Thursday, February 10, 2011

Attorneys Have Duty to Inform Defendants that the Ultimate Decision Whether to Testify is the Defendants' Alone

Both the United States Supreme Court and the New York Court of Appeals have held that once a defendant chooses to be represented by counsel, counsel and not the defendant has control over most strategic decisions are made by the attorney and not the defendant (Jones v Barnes, 463 US 745, 751 [1983]; People v White, 73 NY2d 468, 478 [1989]). However, there are a few decisions that are so critical that they can be made only by the client. These decision that can only be made by the defendant, upon the advise of counsel, are whether to plead guilty, whether to waive a jury trial, whether to testify at trial and whether to appeal(Jones v Barnes, at 751; White, at 478)

In People v Cosby (2011 NY Slip Op 00925 [4th Dept 2/11/11) the Appellate Division, Fourth Department considered the question of who is responsible for insuring that the defendant is aware that he and the counsel get to decide whether the defendant should testify at trial. In the context of a record showing that neither the court nor the attorney ever informed the defendant who told his attorney that he wanted to testify that the decision to testify is reserved to the defendant, not defense counsel, the Appellate Division, Fourth Department held that

The trial court has no obligation to inform a defendant of his or her right to testify or to ascertain if the failure to testify was a voluntary and intelligent waiver of his or her right to do so (see People v Fratta, 83 NY2d 771, 772; People v Dolan, 2 AD3d 745, 746, lv denied 2 NY3d 798). The issue here, however, is whether a defendant's attorney has a duty to advise the defendant of his or her right to testify, even against the advice of the attorney. We conclude that the attorney does have that duty.

"[T]rial counsel's duty of effective assistance includes the responsibility to advise the defendant concerning the exercise of [the] constitutional right" to testify at trial (Brown v Artuz, 124 F3d 73, 74, cert denied 522 US 1128; see People v Carpenter, 52 AD3d 729, lv denied 11 NY3d 830; People v Perry, 266 AD2d 151, 152, lv denied 95 NY2d 856). In addition to informing the defendant that he or she has the right to testify at trial, in the event that the attorney advises the defendant not to testify, the attorney must also inform the defendant that the ultimate decision whether to testify is the defendant's alone (see Brown, 124 F3d at 79; Teague, 953 F2d at 1533). Without receiving such advice, a defendant may erroneously believe that the decision whether to testify is one of the many decisions over which the defendant's attorney has control (see generally Ferguson, 67 NY2d at 390).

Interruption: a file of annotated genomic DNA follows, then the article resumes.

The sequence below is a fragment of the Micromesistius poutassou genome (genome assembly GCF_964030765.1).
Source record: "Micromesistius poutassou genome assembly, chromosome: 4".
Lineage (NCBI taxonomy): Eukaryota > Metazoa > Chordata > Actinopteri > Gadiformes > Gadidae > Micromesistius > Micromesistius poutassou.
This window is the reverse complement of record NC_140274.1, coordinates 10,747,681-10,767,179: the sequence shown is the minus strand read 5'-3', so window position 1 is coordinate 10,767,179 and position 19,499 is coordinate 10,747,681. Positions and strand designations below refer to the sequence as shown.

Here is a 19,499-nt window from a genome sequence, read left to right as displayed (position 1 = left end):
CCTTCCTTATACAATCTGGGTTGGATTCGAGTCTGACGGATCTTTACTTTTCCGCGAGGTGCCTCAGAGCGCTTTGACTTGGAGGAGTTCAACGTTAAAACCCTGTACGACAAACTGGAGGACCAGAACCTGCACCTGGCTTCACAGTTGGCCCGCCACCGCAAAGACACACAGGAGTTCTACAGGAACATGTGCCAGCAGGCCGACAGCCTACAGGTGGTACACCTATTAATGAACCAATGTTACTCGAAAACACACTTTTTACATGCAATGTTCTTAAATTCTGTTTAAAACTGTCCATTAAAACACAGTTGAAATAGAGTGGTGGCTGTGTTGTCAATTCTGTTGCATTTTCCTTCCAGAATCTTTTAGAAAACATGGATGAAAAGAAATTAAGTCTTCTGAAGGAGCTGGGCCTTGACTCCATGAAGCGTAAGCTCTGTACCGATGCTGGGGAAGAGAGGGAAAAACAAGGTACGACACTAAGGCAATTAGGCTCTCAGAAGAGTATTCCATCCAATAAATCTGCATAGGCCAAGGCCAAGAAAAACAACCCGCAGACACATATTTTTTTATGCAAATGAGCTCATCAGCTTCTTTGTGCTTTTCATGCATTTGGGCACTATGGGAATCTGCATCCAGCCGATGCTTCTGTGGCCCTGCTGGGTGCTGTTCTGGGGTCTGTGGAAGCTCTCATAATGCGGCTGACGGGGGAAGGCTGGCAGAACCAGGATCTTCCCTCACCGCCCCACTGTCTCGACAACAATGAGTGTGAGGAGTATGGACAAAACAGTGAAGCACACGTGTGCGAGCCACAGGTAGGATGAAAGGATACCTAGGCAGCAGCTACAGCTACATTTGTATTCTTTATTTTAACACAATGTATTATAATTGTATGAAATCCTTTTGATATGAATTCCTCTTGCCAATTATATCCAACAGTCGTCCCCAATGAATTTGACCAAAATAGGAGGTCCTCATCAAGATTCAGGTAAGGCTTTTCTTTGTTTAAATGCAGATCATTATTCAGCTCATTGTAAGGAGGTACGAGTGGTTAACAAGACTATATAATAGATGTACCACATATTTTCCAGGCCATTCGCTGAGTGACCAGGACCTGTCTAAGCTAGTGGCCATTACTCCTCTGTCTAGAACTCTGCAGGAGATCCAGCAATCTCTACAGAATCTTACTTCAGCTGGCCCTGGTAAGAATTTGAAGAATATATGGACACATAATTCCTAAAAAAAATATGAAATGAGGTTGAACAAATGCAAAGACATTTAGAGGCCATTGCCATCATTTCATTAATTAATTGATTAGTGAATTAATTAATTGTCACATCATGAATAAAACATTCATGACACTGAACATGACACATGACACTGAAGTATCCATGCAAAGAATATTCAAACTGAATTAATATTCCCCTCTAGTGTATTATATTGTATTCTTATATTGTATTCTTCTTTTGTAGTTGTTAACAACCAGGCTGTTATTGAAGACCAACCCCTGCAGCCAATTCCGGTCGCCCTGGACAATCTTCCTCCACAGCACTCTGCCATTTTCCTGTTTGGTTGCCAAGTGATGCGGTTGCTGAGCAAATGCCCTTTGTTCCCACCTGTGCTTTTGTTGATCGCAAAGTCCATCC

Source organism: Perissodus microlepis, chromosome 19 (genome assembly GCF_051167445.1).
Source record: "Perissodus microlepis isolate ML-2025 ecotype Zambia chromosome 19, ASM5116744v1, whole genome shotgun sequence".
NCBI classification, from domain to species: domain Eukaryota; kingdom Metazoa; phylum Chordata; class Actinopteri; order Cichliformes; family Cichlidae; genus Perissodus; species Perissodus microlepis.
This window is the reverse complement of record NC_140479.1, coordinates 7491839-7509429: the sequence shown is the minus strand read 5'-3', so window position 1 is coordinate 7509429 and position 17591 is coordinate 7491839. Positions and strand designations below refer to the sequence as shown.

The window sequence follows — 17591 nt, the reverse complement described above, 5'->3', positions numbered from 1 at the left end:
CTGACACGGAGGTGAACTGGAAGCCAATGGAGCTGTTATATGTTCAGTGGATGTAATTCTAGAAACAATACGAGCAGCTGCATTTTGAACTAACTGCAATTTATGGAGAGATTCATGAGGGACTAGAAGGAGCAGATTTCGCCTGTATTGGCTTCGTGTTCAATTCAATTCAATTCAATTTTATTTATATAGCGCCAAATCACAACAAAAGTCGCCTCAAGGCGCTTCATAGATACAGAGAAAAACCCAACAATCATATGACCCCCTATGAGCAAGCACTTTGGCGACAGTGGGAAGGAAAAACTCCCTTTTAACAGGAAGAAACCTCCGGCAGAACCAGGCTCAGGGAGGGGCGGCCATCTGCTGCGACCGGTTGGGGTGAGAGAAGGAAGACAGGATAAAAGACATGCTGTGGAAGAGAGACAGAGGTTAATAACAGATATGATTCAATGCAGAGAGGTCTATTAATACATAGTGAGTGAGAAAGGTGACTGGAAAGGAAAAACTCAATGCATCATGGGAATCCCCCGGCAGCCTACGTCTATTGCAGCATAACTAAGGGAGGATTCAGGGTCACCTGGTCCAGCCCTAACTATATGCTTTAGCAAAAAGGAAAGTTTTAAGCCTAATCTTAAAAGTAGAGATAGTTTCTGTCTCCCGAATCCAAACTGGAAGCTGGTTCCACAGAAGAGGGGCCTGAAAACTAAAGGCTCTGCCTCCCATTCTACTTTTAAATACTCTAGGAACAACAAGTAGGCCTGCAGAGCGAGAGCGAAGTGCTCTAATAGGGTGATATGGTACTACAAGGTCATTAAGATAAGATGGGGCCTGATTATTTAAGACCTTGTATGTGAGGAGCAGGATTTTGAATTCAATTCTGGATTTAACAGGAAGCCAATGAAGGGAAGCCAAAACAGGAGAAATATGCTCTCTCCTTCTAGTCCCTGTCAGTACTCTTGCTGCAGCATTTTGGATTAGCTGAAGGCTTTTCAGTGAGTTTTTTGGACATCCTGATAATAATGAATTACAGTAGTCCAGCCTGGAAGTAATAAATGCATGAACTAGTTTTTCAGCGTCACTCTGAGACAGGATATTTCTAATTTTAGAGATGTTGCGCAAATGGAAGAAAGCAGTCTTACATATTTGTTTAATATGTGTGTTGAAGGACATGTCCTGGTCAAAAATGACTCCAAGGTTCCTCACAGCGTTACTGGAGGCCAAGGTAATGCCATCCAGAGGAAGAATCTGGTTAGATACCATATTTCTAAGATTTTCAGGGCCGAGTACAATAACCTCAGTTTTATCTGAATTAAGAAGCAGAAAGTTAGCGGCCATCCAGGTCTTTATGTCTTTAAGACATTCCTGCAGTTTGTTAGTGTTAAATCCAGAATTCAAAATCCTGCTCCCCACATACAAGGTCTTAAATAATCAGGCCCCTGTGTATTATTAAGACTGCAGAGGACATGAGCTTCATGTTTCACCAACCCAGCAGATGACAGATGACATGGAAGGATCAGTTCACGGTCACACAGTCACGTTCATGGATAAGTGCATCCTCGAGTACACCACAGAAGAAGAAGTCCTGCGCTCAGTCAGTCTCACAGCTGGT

The People contend that "the law should not, as a matter of sound public policy, place the burden of affirmatively telling a client that the client can ignore defense counsel's advice upon a defense attorney." We reject that contention. Rather, we conclude that it is indeed sound public policy for defense counsel to notify a defendant that he or she has a fundamental right to testify on his or her own behalf and that the decision whether to testify rests with defendant, not counsel. Of course, defense counsel should still render advice to defendant concerning whether a good trial strategy would warrant testifying on his or her own behalf. But we cannot stress enough that defense counsel should make it clear to the defendant that it is the defendant, not counsel, who has the final word on the matter. The imposition of such a duty on defense counsel is consistent with the Rules of Professional Conduct (22 NYCRR 1200.0) rule 1.2 (a), which provides in relevant part that, "[i]n a criminal case, the lawyer shall abide by the client's decision, after consultation with the lawyer, as to . . . whether the client will testify." We thus agree with the court that defense counsel erred in this case by failing to advise defendant that the final decision whether to testify was defendant's to make.

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